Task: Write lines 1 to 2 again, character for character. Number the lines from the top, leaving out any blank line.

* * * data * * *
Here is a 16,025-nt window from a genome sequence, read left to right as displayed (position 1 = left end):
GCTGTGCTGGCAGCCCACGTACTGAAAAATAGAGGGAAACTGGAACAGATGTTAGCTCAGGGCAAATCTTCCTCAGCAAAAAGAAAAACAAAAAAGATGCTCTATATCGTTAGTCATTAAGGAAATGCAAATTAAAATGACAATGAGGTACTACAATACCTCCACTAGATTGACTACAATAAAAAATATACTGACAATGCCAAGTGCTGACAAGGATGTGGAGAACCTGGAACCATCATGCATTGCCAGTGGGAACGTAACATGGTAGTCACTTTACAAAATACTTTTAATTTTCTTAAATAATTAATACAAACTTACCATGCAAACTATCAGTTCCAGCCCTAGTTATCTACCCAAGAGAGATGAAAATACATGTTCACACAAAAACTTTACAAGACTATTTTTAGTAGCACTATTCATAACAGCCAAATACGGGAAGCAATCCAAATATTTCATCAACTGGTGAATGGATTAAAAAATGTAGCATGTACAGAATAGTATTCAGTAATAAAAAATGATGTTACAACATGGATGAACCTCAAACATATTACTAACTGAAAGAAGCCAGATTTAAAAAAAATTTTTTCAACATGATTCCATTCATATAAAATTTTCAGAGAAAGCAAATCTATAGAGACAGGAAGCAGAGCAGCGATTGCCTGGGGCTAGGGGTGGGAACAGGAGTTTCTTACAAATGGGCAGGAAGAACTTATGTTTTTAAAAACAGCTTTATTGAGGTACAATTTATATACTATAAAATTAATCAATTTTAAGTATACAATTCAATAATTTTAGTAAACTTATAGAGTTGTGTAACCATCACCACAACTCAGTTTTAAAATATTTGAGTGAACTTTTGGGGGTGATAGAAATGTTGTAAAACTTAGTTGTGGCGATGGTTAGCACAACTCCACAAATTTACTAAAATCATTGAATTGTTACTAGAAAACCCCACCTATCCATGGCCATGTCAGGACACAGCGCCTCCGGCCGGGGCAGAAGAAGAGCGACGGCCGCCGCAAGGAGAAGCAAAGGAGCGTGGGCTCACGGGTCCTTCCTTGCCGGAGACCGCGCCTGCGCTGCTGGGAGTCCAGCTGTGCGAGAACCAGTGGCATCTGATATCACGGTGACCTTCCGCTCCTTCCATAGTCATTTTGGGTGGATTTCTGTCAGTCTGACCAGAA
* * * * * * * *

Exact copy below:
Here is a 16,025-nt window from a genome sequence, read left to right as displayed (position 1 = left end):
GCTGTGCTGGCAGCCCACGTACTGAAAAATAGAGGGAAACTGGAACAGATGTTAGCTCAGGGCAAATCTTCCTCAGCAAAAAGAAAAACAAAAAAGATGCTCTATATCGTTAGTCATTAAGGAAATGCAAATTAAAATGACAATGAGGTACTACAATACCTCCACTAGATTGACTACAATAAAAAATATACTGACAATGCCAAGTGCTGACAAGGATGTGGAGAACCTGGAACCATCATGCATTGCCAGTGGGAACGTAACATGGTAGTCACTTTACAAAATACTTTTAATTTTCTTAAATAATTAATACAAACTTACCATGCAAACTATCAGTTCCAGCCCTAGTTATCTACCCAAGAGAGATGAAAATACATGTTCACACAAAAACTTTACAAGACTATTTTTAGTAGCACTATTCATAACAGCCAAATACGGGAAGCAATCCAAATATTTCATCAACTGGTGAATGGATTAAAAAATGTAGCATGTACAGAATAGTATTCAGTAATAAAAAATGATGTTACAACATGGATGAACCTCAAACATATTACTAACTGAAAGAAGCCAGATTTAAAAAAAATTTTTTCAACATGATTCCATTCATATAAAATTTTCAGAGAAAGCAAATCTATAGAGACAGGAAGCAGAGCAGCGATTGCCTGGGGCTAGGGGTGGGAACAGGAGTTTCTTACAAATGGGCAGGAAGAACTTATGTTTTTAAAAACAGCTTTATTGAGGTACAATTTATATACTATAAAATTAATCAATTTTAAGTATACAATTCAATAATTTTAGTAAACTTATAGAGTTGTGTAACCATCACCACAACTCAGTTTTAAAATATTTGAGTGAACTTTTGGGGGTGATAGAAATGTTGTAAAACTTAGTTGTGGCGATGGTTAGCACAACTCCACAAATTTACTAAAATCATTGAATTGTTACTAGAAAACCCCACCTATCCATGGCCATGTCAGGACACAGCGCCTCCGGCCGGGGCAGAAGAAGAGCGACGGCCGCCGCAAGGAGAAGCAAAGGAGCGTGGGCTCACGGGTCCTTCCTTGCCGGAGACCGCGCCTGCGCTGCTGGGAGTCCAGCTGTGCGAGAACCAGTGGCATCTGATATCACGGTGACCTTCCGCTCCTTCCATAGTCATTTTGGGTGGATTTCTGTCAGTCTGACCAGAA